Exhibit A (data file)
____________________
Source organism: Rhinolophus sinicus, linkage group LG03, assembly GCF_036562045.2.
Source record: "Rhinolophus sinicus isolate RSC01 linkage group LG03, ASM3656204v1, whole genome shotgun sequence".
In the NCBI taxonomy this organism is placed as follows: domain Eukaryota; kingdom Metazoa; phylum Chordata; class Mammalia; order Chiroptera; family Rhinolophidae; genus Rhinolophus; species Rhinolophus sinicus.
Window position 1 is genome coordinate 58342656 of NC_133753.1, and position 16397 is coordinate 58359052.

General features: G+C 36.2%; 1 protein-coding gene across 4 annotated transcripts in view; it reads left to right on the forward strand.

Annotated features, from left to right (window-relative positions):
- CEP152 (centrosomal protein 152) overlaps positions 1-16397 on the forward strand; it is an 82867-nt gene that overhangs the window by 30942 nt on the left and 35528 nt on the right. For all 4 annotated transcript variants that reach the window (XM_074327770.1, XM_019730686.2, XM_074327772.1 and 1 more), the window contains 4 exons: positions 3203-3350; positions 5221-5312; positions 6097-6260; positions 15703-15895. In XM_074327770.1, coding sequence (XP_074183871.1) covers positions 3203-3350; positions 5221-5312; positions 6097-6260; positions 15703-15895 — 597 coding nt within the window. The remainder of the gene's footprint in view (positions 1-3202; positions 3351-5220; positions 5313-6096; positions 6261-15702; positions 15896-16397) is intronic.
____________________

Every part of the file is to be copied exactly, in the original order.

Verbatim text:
Source organism: Rhinolophus sinicus, linkage group LG03, assembly GCF_036562045.2.
Source record: "Rhinolophus sinicus isolate RSC01 linkage group LG03, ASM3656204v1, whole genome shotgun sequence".
In the NCBI taxonomy this organism is placed as follows: domain Eukaryota; kingdom Metazoa; phylum Chordata; class Mammalia; order Chiroptera; family Rhinolophidae; genus Rhinolophus; species Rhinolophus sinicus.
Window position 1 is genome coordinate 58342656 of NC_133753.1, and position 16397 is coordinate 58359052.

General features: G+C 36.2%; 1 protein-coding gene across 4 annotated transcripts in view; it reads left to right on the forward strand.

Annotated features, from left to right (window-relative positions):
- CEP152 (centrosomal protein 152) overlaps positions 1-16397 on the forward strand; it is an 82867-nt gene that overhangs the window by 30942 nt on the left and 35528 nt on the right. For all 4 annotated transcript variants that reach the window (XM_074327770.1, XM_019730686.2, XM_074327772.1 and 1 more), the window contains 4 exons: positions 3203-3350; positions 5221-5312; positions 6097-6260; positions 15703-15895. In XM_074327770.1, coding sequence (XP_074183871.1) covers positions 3203-3350; positions 5221-5312; positions 6097-6260; positions 15703-15895 — 597 coding nt within the window. The remainder of the gene's footprint in view (positions 1-3202; positions 3351-5220; positions 5313-6096; positions 6261-15702; positions 15896-16397) is intronic.